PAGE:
What’s the connection between Boney’s, Henry’s, Sprouts, Frazier Farms, Whole Foods Market and Smart & Final?

Being 5 years new to the San Diego area, I heard rumors and tidbits, but never met anyone who could give me any definitive answers. So here is the timeline as best as I could piece it together:

1943: Henry and Jessie Boney start selling peaches at a fruit stand in La Mesa. The business later grows to include four more outlets with an expanded produce line.
1950: The first family store opens in Chula Vista. Henry Boney later sells the chain and founds Speedee Mart.
1964: Boney sells Speedee Mart to the company that operates the 7-Eleven chain.
1971: The first Frazier Farms store opened on Grand Avenue in Escondido.
1976: Son Steve Boney founds Windmill Farms. The family later sells 11 of the outlets and keeps three.
1978: Frazier Farms moves a short distance to a new location on Center City Parkway. The popular store eventually expanded to four locations.
1980: Brothers Stan and Scott Boney create a corporation named Boney & Boney, Inc., to operate a market in El Cajon, California, under the name “Windmill Farms.” They also create a partnership to operate a Windmill Farms market in Vista, California.  Stan and Scott later created Boney & Boney/Vista, Inc., and transferred to it the partnership’s interest in the Vista market.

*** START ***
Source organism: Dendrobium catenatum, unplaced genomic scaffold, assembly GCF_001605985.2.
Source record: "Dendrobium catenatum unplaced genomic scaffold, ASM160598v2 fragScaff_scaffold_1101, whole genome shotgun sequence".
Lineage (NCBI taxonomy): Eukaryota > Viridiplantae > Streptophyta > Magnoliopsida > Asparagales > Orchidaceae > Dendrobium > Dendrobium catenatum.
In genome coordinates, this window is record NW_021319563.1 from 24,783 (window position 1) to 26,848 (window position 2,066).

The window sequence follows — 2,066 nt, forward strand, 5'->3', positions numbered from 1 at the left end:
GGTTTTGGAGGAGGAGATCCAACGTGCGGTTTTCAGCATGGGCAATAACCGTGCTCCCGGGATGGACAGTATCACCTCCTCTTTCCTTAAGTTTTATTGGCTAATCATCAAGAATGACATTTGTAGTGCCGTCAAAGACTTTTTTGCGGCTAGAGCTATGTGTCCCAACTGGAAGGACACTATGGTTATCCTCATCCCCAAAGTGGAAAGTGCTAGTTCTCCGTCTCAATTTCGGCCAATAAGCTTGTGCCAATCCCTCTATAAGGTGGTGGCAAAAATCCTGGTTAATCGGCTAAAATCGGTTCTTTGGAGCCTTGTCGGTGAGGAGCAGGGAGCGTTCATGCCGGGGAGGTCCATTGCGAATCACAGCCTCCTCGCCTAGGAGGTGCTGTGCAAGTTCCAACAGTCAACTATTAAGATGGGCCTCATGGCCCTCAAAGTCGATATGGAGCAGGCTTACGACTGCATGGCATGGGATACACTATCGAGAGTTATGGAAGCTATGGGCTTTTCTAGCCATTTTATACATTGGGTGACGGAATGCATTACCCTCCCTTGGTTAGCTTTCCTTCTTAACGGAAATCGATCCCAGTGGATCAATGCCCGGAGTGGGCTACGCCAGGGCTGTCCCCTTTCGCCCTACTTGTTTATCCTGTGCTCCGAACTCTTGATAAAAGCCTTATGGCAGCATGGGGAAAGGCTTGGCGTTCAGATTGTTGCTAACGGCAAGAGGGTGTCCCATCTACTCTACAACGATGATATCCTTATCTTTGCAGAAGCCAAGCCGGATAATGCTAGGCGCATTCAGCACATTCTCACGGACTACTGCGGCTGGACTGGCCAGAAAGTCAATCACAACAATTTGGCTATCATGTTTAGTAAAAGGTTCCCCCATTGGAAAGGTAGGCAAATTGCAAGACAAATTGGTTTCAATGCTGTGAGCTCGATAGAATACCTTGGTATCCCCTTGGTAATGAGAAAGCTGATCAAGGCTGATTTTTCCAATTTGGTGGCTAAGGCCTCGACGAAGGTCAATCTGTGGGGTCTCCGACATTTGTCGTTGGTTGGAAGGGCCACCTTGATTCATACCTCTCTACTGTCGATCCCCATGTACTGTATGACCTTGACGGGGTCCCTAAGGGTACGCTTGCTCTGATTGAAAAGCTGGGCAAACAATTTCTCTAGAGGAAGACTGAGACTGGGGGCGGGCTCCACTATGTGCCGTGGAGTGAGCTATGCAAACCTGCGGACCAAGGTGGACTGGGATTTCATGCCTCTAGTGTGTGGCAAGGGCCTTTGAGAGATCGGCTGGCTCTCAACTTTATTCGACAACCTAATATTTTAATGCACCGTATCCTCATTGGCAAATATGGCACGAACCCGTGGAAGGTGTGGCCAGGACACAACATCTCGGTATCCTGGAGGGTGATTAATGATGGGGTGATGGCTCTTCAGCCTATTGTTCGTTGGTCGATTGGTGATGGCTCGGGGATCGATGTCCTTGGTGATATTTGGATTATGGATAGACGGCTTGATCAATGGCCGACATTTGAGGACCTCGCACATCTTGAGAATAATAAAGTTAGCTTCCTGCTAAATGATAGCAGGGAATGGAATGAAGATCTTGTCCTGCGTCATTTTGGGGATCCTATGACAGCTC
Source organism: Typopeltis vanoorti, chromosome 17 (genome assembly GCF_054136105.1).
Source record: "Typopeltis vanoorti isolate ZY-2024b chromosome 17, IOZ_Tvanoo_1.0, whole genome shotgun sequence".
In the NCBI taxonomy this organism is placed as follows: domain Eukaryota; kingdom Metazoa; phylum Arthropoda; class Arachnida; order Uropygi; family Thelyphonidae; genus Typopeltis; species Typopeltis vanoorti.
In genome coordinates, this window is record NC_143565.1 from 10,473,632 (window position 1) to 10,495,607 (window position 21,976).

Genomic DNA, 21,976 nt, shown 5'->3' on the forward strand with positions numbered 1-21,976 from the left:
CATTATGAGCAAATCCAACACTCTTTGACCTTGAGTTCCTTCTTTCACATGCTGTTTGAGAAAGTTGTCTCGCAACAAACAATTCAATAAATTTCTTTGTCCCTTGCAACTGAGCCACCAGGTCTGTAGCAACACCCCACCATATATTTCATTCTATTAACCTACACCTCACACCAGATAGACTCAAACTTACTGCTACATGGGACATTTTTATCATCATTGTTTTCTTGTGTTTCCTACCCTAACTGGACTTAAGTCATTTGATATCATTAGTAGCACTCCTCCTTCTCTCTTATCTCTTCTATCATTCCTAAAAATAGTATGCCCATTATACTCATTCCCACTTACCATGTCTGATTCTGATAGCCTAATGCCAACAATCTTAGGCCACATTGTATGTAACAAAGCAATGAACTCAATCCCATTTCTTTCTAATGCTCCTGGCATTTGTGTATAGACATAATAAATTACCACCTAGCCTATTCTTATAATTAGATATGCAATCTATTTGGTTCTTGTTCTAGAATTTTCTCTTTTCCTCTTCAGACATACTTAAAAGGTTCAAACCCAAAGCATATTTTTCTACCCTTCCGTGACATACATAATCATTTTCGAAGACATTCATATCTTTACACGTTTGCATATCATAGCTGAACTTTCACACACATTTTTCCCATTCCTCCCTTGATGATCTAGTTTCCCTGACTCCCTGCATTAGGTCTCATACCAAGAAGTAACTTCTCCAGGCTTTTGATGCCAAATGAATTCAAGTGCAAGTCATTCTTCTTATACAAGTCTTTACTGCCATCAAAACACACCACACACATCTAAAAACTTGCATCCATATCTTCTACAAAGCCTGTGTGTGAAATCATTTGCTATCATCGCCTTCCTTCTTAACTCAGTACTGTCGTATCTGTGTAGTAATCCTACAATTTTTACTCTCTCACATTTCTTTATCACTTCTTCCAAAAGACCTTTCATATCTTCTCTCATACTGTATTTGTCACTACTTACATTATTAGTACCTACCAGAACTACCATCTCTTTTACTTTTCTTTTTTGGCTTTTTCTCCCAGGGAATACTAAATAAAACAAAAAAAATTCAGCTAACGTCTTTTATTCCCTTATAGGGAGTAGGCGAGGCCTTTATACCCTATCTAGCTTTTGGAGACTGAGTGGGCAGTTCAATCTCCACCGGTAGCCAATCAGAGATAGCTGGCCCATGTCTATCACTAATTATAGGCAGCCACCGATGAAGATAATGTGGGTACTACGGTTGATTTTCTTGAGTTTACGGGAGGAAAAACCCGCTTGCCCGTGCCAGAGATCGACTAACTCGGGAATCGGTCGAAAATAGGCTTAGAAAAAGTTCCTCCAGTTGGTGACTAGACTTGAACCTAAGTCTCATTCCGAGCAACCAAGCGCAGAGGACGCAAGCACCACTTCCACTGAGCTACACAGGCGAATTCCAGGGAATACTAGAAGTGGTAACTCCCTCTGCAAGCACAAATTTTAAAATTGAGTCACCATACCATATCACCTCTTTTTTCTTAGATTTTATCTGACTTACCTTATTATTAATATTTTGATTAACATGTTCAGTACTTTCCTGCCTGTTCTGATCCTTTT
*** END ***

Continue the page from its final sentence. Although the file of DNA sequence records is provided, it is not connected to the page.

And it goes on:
Also in 1980, Whole Foods Market founded in Austin, Texas, by four local businesspeople who decided the natural foods industry was ready for a supermarket format. They were John Mackey and Renee Lawson Hardy, owners of Safer Way Natural Foods, and Craig Weller and Mark Skiles, owners of Clarksville Natural Grocery. At the time, there were less than half a dozen natural food supermarkets in the United States.
1982: Stan and Scott bought a market in Spring Valley, which they held through Boney & Boney, Inc., and operated as a “Windmill Farms” market.
1983: Stan and Scott decide to leave the Windmill Farms organization in order to have more quality and advertising control. They rename their three Windmill Farms markets as Boney’s MarketplaceMike Darr (the Boneys’ brother-in-law) and Farm Yard, Ltd., also rename Windmill Farms markets they own as Boney’s Marketplace. Stan and Scott enter into a written “cooperative advertising/operating agreement” authorizing Darr and Farm Yard to use the trade name Boney’s Marketplace and stating that Boney & Boney, Inc., owns all rights to the trade name. Stan and Scott continue to operate their three markets, maintaining the stores’ existing appearance, and to market foodstuffs and vitamins under the Boney’s Marketplace private label.
In that same year, Bill Frazier sells Frazier Farms in 1983 to Norman Frazier. Norman maintains the same standards for value along with a passion for food and regard for good health.
1985: Steve Boney opens a market in Pacific Beach.
In October, Stan and Scott (as Boney & Boney, Inc., and Boney & Boney/Vista, Inc.), Mike Darr, and Steve enter into a cooperative advertising agreement. This agreement contains the following provision: